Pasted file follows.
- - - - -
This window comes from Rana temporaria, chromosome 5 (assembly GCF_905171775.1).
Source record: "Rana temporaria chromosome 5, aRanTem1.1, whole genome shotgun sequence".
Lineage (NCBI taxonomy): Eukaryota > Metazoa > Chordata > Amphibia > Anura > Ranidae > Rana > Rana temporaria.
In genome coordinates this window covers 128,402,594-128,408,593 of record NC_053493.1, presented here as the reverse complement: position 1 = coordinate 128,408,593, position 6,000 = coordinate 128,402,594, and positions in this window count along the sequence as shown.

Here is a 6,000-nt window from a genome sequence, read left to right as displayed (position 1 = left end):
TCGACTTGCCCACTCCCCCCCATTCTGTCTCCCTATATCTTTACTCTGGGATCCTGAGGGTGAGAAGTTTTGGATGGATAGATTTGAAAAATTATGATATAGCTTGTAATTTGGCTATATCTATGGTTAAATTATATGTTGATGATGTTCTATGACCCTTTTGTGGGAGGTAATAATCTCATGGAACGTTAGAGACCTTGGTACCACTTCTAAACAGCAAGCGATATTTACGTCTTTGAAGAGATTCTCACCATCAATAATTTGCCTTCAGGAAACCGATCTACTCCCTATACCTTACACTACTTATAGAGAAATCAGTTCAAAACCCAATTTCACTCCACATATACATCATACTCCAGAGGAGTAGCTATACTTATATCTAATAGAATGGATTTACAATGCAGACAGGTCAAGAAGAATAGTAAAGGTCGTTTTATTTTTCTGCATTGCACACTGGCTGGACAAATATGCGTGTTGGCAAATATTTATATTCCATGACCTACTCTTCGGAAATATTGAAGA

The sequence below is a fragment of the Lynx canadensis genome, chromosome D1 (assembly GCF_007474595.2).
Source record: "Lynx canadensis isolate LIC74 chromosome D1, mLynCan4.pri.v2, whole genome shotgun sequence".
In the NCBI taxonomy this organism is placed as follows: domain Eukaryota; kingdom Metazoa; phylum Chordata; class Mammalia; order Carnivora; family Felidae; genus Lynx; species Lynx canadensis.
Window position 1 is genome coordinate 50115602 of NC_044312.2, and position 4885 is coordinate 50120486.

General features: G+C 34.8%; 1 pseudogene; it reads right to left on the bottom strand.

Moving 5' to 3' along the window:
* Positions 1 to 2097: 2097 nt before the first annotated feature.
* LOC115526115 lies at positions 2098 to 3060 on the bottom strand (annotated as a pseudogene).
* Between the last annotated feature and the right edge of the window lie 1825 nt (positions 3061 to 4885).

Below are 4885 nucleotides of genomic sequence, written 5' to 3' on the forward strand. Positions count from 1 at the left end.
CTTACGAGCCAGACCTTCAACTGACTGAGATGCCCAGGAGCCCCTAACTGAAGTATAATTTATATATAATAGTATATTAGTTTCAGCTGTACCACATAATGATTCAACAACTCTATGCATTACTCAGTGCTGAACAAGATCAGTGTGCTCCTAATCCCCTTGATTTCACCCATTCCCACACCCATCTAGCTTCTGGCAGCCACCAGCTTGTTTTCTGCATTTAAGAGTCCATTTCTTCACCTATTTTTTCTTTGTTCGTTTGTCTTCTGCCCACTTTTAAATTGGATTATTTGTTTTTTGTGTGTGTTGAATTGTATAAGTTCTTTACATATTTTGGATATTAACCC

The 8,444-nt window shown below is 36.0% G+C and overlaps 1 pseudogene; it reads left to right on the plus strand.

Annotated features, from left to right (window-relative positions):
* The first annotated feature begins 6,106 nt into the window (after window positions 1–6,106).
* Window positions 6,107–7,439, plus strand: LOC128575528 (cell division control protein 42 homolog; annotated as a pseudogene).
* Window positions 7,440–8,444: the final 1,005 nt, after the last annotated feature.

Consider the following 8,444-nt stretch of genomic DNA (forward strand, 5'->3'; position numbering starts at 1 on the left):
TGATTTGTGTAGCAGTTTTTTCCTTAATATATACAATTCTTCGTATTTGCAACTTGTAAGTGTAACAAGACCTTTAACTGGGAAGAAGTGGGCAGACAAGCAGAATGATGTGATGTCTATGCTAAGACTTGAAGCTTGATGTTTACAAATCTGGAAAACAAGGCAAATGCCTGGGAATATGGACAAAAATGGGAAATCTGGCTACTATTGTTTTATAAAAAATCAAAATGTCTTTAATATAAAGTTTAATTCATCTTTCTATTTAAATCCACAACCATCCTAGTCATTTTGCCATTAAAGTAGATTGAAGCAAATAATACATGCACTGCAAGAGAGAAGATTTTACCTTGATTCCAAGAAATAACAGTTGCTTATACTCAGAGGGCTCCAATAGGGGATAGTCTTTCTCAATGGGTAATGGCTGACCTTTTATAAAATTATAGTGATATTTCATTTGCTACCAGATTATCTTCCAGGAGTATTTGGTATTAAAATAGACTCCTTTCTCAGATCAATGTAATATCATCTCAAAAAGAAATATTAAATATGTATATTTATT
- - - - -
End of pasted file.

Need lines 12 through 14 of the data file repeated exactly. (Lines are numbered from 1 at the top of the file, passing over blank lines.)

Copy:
Moving 5' to 3' along the window:
* Positions 1 to 2097: 2097 nt before the first annotated feature.
* LOC115526115 lies at positions 2098 to 3060 on the bottom strand (annotated as a pseudogene).